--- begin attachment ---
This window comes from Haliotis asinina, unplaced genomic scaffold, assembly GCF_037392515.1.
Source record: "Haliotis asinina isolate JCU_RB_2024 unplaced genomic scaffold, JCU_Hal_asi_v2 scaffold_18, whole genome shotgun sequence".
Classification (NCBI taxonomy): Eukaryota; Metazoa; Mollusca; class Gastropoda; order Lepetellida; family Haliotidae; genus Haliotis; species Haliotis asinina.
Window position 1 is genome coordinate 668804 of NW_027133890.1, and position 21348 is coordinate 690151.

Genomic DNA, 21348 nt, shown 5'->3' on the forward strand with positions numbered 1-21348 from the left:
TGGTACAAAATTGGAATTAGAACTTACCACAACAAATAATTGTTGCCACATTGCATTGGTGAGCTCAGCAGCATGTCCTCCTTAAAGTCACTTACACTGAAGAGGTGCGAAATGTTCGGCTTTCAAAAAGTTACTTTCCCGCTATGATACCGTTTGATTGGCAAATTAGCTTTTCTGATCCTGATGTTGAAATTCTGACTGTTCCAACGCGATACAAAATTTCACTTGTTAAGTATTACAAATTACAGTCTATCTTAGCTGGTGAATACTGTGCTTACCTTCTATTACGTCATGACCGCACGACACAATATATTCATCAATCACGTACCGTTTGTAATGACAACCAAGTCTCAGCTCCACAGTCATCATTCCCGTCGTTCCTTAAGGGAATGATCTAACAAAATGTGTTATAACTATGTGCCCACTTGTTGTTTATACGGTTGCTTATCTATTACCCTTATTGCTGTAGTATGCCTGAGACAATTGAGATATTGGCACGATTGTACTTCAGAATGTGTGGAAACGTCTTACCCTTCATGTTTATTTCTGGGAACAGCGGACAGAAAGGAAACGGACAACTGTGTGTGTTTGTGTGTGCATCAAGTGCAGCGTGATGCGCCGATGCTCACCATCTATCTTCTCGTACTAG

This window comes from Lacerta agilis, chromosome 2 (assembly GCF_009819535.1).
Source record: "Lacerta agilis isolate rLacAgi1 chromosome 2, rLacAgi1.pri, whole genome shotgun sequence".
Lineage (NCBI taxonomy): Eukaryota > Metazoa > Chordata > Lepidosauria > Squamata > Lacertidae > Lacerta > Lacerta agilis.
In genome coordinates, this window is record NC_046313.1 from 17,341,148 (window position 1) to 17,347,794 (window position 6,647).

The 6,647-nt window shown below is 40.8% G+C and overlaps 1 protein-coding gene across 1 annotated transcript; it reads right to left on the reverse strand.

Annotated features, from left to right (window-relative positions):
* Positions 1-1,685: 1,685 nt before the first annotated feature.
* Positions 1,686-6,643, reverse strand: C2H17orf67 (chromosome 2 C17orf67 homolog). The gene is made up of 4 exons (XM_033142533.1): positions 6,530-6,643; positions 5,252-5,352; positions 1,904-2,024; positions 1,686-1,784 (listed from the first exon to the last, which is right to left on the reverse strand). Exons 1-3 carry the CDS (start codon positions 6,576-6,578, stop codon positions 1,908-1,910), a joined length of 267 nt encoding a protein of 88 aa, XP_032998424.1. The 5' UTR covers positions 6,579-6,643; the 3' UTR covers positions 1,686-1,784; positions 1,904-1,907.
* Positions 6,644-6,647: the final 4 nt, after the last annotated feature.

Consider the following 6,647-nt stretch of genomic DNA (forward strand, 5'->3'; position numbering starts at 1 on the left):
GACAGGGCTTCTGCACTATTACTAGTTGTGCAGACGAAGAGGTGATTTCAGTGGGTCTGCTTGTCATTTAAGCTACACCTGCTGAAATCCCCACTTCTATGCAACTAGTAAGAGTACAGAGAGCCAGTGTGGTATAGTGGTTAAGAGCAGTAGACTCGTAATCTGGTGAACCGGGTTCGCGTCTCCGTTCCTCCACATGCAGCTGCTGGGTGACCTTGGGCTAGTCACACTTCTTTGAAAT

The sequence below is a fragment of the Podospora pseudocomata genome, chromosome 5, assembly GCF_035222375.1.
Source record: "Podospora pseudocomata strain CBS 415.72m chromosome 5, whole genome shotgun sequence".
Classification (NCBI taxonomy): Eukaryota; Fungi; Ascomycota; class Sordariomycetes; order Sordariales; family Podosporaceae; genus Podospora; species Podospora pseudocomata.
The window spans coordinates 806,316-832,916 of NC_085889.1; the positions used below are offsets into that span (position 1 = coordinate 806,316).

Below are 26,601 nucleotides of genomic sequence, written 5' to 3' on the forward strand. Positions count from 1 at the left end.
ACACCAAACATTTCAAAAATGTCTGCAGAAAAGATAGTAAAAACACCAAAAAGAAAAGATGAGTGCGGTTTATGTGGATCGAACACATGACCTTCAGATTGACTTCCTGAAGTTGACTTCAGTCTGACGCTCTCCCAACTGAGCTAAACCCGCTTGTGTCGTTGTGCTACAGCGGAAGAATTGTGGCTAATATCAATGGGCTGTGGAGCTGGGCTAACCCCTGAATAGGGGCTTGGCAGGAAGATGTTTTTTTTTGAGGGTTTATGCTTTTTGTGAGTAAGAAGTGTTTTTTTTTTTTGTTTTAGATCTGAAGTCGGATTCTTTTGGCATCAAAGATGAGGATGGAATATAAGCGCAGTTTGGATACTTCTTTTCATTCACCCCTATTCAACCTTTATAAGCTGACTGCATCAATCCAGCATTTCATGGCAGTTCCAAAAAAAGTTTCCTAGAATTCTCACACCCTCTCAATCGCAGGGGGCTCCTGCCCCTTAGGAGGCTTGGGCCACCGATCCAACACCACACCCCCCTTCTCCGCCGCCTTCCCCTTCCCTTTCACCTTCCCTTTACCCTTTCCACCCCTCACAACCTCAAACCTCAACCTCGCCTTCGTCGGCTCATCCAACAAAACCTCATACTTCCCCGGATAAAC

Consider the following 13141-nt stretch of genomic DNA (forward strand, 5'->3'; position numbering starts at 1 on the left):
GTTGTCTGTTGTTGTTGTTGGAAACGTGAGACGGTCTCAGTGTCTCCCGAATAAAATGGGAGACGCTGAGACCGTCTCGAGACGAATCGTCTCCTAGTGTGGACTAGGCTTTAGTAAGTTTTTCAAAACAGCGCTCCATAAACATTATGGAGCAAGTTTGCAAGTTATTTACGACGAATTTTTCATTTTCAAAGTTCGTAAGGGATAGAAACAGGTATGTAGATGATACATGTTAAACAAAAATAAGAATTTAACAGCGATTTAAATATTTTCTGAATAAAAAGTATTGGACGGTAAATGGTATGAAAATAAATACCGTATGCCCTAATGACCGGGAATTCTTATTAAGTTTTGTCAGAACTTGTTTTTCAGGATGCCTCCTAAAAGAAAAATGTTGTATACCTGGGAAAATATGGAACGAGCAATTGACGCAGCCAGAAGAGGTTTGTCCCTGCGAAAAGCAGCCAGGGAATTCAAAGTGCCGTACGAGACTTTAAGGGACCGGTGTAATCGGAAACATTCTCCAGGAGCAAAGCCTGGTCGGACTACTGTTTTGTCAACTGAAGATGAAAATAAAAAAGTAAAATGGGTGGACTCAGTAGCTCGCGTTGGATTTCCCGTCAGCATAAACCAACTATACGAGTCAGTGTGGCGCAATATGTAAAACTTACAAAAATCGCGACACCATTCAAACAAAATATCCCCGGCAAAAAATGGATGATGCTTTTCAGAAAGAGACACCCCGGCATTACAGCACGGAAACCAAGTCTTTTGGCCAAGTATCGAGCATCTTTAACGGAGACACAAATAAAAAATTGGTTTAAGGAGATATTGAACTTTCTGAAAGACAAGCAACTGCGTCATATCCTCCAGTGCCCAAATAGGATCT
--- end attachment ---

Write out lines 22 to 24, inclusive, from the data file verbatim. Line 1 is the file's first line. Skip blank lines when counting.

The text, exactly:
Below are 26,601 nucleotides of genomic sequence, written 5' to 3' on the forward strand. Positions count from 1 at the left end.
ACACCAAACATTTCAAAAATGTCTGCAGAAAAGATAGTAAAAACACCAAAAAGAAAAGATGAGTGCGGTTTATGTGGATCGAACACATGACCTTCAGATTGACTTCCTGAAGTTGACTTCAGTCTGACGCTCTCCCAACTGAGCTAAACCCGCTTGTGTCGTTGTGCTACAGCGGAAGAATTGTGGCTAATATCAATGGGCTGTGGAGCTGGGCTAACCCCTGAATAGGGGCTTGGCAGGAAGATGTTTTTTTTTGAGGGTTTATGCTTTTTGTGAGTAAGAAGTGTTTTTTTTTTTTGTTTTAGATCTGAAGTCGGATTCTTTTGGCATCAAAGATGAGGATGGAATATAAGCGCAGTTTGGATACTTCTTTTCATTCACCCCTATTCAACCTTTATAAGCTGACTGCATCAATCCAGCATTTCATGGCAGTTCCAAAAAAAGTTTCCTAGAATTCTCACACCCTCTCAATCGCAGGGGGCTCCTGCCCCTTAGGAGGCTTGGGCCACCGATCCAACACCACACCCCCCTTCTCCGCCGCCTTCCCCTTCCCTTTCACCTTCCCTTTACCCTTTCCACCCCTCACAACCTCAAACCTCAACCTCGCCTTCGTCGGCTCATCCAACAAAACCTCATACTTCCCCGGATAAAC

Consider the following 13141-nt stretch of genomic DNA (forward strand, 5'->3'; position numbering starts at 1 on the left):